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Ed Sims (pictured) replaced Gregg Saretsky as WestJet’s CEO last month.

WESTJET

WestJet Airlines Ltd. must get its Swoop discount airline launched on time and tackle its cost structure to get ready for an onslaught of low-cost competition from new rivals, new WestJet chief executive officer Ed Sims says.

A move by Kelowna, B.C.-based Flair Airlines to increase its schedule to 208 flights in June – as well as the potential takeover of Norwegian Air Shuttle ASA – have “redoubled my enthusiasm and appetite for Swoop,” said Mr. Sims, who replaced Gregg Saretsky as WestJet’s CEO last month.

International Airlines Group (IAG), the owner of British Airways, Spain’s Vueling and other carriers, is already planning to fly to Canada later this year under its own long-haul discount carrier, known as Level. IAG recently bought 4.6 per cent of Norwegian, fuelling speculation about a takeover that would give the latter airline a financially strong parent to backstop its expansion plans.

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Norwegian has delayed plans to fly to Canada from Europe – originally scheduled to begin in July − by a year, but other discount European carriers have targeted Canada. Meanwhile Flair’s expansion, a new economy-fare regime at Air Canada and an expansion of its low-cost Rouge network are increasing the competitive pressure.

Flair’s announcement is a shot across the bow at WestJet, Mr. Sims said.

“That to me is a strong call to action for WestJetters to make sure we redouble our efforts both to make sure we operate on the lowest-possible cost base and have the opportunity to grow,” he said on Monday as he gave his first media interviews since being appointed on March 8.

In the transatlantic market, Norwegian’s flights to Canada, if they go ahead next year, will coincide with the arrival of the first of 10 Boeing 787 wide-bodied planes that WestJet will deploy to international markets. Destinations in Europe are on the list.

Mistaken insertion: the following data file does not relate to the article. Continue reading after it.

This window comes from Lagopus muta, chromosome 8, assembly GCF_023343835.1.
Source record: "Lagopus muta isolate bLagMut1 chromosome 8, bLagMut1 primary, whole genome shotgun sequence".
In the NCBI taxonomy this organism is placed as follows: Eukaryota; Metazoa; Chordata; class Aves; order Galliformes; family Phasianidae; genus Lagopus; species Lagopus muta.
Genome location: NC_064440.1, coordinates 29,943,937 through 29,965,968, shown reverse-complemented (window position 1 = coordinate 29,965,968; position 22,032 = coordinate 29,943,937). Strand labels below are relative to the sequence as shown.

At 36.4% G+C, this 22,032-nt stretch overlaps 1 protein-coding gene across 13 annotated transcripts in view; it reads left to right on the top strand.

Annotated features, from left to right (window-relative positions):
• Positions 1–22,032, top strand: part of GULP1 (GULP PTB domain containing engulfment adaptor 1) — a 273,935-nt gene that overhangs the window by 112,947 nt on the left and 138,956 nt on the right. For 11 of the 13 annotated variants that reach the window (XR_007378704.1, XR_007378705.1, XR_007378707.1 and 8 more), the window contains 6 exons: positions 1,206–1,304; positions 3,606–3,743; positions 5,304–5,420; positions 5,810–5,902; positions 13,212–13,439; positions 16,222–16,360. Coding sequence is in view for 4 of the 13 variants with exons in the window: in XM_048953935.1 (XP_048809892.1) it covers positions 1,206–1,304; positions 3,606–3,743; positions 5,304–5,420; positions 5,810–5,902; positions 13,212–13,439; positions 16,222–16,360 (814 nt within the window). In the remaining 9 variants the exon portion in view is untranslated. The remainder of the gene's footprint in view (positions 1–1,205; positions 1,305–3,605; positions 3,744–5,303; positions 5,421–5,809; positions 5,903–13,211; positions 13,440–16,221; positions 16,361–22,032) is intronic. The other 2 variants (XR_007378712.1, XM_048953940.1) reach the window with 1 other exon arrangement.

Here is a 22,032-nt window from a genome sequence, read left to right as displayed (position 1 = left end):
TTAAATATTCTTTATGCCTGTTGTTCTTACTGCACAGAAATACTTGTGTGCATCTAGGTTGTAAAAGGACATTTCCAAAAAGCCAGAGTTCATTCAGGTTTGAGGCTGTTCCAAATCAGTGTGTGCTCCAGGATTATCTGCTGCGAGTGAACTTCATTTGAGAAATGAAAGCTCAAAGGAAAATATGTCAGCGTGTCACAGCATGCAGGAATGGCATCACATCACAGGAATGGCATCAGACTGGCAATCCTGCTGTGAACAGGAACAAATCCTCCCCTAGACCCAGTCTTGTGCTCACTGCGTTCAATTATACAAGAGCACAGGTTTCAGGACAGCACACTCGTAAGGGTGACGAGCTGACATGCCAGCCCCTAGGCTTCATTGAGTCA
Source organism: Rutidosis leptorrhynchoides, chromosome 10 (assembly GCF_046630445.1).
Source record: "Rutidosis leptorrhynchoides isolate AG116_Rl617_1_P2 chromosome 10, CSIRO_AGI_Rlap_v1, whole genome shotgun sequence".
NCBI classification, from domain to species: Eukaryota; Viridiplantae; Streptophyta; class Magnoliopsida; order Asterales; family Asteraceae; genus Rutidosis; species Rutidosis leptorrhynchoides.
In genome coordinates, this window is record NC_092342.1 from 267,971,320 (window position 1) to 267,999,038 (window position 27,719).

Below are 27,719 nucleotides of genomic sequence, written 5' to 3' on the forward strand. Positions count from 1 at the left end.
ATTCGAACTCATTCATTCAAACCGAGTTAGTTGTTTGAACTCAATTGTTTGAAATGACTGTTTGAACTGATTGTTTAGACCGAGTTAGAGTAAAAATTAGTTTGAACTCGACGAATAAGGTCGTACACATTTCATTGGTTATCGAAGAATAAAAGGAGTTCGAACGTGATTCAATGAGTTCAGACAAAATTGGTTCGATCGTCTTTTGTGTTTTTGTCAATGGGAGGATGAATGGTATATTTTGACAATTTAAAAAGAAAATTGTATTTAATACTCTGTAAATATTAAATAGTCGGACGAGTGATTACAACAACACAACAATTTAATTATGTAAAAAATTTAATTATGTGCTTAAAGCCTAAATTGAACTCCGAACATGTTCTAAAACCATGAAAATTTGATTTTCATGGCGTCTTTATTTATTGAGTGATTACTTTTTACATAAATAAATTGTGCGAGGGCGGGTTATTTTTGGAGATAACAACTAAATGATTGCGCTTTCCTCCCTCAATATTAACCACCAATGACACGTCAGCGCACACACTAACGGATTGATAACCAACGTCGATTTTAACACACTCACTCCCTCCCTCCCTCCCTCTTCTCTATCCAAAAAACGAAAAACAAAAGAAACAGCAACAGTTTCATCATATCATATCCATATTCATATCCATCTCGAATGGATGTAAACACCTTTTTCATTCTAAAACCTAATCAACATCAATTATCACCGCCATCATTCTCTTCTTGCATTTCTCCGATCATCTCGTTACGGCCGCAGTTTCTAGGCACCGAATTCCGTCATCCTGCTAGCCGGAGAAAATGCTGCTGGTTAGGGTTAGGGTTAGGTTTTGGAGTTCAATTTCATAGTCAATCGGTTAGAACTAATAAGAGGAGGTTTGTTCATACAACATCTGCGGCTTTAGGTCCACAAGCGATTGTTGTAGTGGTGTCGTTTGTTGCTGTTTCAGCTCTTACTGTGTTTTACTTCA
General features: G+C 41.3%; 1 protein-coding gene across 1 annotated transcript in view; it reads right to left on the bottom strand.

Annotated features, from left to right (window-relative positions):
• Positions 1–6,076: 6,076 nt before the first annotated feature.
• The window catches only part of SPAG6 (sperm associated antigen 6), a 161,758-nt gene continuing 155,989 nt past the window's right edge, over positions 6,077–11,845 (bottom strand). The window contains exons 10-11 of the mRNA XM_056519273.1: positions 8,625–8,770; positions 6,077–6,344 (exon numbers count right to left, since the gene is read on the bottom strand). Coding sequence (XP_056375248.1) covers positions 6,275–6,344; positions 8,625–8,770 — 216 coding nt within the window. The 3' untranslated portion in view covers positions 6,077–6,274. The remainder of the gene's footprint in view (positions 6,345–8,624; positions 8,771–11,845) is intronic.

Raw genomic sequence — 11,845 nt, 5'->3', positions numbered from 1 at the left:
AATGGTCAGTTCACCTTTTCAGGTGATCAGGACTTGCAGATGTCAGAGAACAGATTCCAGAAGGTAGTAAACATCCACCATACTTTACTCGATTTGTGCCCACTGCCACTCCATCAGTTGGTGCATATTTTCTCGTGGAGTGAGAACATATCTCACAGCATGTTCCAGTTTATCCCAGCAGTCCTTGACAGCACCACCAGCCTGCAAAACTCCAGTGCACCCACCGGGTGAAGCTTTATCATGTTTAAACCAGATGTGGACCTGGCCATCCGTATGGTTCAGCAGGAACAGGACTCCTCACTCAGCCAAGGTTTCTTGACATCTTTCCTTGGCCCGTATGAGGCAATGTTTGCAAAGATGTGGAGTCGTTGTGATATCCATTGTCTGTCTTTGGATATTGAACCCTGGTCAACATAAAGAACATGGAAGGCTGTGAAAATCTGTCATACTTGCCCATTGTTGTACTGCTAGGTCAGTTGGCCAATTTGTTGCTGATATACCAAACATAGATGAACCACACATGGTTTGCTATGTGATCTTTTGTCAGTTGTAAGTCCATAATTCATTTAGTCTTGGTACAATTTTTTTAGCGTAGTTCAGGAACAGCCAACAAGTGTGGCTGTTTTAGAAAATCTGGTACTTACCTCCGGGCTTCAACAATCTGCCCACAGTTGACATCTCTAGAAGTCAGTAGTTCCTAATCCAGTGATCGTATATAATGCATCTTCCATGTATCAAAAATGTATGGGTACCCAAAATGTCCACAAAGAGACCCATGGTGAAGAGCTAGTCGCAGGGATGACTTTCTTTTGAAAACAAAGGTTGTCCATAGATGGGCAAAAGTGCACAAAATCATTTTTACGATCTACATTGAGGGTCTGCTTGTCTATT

“I fully expect to see deeper and broader transatlantic competition coming out of Ireland in Norwegian’s colours,” Mr. Sims said.

Domestically, however, what was expected to be a full-scale battle between two ultralow-cost carriers − so-called because they offer rock-bottom fares, but charge for baggage, seat selection and all food and drinks − has been delayed with Vancouver-based Canada Jetlines Ltd. pushing back its original July launch to an unspecified date.

Demand for seats on Swoop is ahead of expectations, but the ultralow-cost unit is also at the centre of a labour dispute between WestJet and its pilots, who became the first of the company’s employee groups to be unionized when they joined the Air Line Pilots Association last year.

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The WestJet unit of ALPA has won a favourable Canadian Industrial Relations Board ruling that prevents Swoop from offering pilot jobs directly to existing WestJet pilots without going through the union.

The pilots union and WestJet are in conciliation talks on a first contract. The conciliation period is to conclude at the end of April. A strike can begin 21 days later.

The Swoop planes and the routes they fly have traditionally been flown by WestJet pilots, said Rob McFadyen, chairman of ALPA’s WestJet unit.

“When you start taking routes and aircraft away, it has a significant impact on our pilot group,” Mr. McFadyen said in an interview. “That is one of the paramount issues to our pilots.”

Mr. Sims confirmed Swoop has already begun hiring pilots and training them for the June 20 startup.

Swoop flights will not cannibalize WestJet’s existing network, he said. If the planes had stayed within WestJet’s mainline operations, the airline would have had too much capacity, he said.

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Reaching agreement with the pilots is a high priority, Mr. Sims said and he expects a deal to be reached this year.

Mr. Saretksy said during WestJet’s investor day presentation in December that it could take five years to reach a deal. He said in February that Swoop would start flying in June with or without an agreement with ALPA.

Fitch Ratings Inc., a credit-rating service that examines Air Canada’s debt, said it is not concerned about the immediate impact ultralow-cost carriers might have.

Air Canada can compete with its Rouge brand, Fitch said. “We also believe that new entrants may have a difficult time in Canada, since both incumbent airlines are financially healthy and are expected to compete vigorously with any new airlines,” the agency said.

Mr. Sims joined WestJet last May as executive vice-president of commercial operations.

He had spent 10 years at Air New Zealand, where he was in charge of the airline’s international wide-bodied aircraft operations, before becoming CEO of New Zealand’s air-navigation service provider.

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